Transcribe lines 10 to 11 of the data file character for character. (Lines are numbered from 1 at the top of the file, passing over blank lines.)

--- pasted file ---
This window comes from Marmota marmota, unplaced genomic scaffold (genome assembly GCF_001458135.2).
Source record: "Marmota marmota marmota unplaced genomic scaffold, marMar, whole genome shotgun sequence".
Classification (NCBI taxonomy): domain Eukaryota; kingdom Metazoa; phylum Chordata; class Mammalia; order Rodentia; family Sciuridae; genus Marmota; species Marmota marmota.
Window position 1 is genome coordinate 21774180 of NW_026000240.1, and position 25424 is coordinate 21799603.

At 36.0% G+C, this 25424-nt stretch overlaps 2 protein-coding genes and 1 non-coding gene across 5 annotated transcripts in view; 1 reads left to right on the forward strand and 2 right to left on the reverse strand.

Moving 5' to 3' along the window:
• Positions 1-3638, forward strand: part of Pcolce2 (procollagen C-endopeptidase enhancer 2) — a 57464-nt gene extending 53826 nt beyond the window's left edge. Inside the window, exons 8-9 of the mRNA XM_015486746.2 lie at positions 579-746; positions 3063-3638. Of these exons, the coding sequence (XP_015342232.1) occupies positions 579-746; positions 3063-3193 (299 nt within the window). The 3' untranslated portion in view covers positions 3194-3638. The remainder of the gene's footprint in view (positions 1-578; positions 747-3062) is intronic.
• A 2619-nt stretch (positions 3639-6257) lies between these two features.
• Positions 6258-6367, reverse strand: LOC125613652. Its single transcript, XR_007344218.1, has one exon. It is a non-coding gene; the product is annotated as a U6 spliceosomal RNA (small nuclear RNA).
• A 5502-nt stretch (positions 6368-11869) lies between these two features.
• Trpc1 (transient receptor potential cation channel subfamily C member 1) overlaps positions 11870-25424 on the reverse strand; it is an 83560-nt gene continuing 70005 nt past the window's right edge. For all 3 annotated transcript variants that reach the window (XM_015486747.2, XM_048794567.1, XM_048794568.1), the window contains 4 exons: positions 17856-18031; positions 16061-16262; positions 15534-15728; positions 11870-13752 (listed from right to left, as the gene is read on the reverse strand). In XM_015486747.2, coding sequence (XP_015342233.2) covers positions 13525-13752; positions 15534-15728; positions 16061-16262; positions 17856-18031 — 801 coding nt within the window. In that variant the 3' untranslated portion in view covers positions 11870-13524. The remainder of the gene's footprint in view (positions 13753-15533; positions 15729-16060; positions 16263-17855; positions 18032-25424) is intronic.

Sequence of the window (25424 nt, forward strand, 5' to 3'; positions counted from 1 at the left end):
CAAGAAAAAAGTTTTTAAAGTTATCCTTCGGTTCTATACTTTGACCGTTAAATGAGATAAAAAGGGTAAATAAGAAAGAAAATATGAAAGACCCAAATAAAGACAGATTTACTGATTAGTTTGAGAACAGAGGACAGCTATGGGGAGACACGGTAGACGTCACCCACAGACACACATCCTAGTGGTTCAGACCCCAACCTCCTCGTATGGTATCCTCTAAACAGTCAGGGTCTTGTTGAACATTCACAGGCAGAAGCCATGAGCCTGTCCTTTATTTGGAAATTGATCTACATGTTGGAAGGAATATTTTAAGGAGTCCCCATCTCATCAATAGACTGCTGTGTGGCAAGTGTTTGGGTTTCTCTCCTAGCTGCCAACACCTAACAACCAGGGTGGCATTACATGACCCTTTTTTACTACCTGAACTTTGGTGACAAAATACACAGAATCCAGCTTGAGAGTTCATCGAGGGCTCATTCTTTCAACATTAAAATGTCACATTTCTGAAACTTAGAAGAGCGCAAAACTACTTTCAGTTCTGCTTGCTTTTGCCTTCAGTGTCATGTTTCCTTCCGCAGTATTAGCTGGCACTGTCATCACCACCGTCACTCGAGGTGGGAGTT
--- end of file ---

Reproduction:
• A 5502-nt stretch (positions 6368-11869) lies between these two features.
• Trpc1 (transient receptor potential cation channel subfamily C member 1) overlaps positions 11870-25424 on the reverse strand; it is an 83560-nt gene continuing 70005 nt past the window's right edge. For all 3 annotated transcript variants that reach the window (XM_015486747.2, XM_048794567.1, XM_048794568.1), the window contains 4 exons: positions 17856-18031; positions 16061-16262; positions 15534-15728; positions 11870-13752 (listed from right to left, as the gene is read on the reverse strand). In XM_015486747.2, coding sequence (XP_015342233.2) covers positions 13525-13752; positions 15534-15728; positions 16061-16262; positions 17856-18031 — 801 coding nt within the window. In that variant the 3' untranslated portion in view covers positions 11870-13524. The remainder of the gene's footprint in view (positions 13753-15533; positions 15729-16060; positions 16263-17855; positions 18032-25424) is intronic.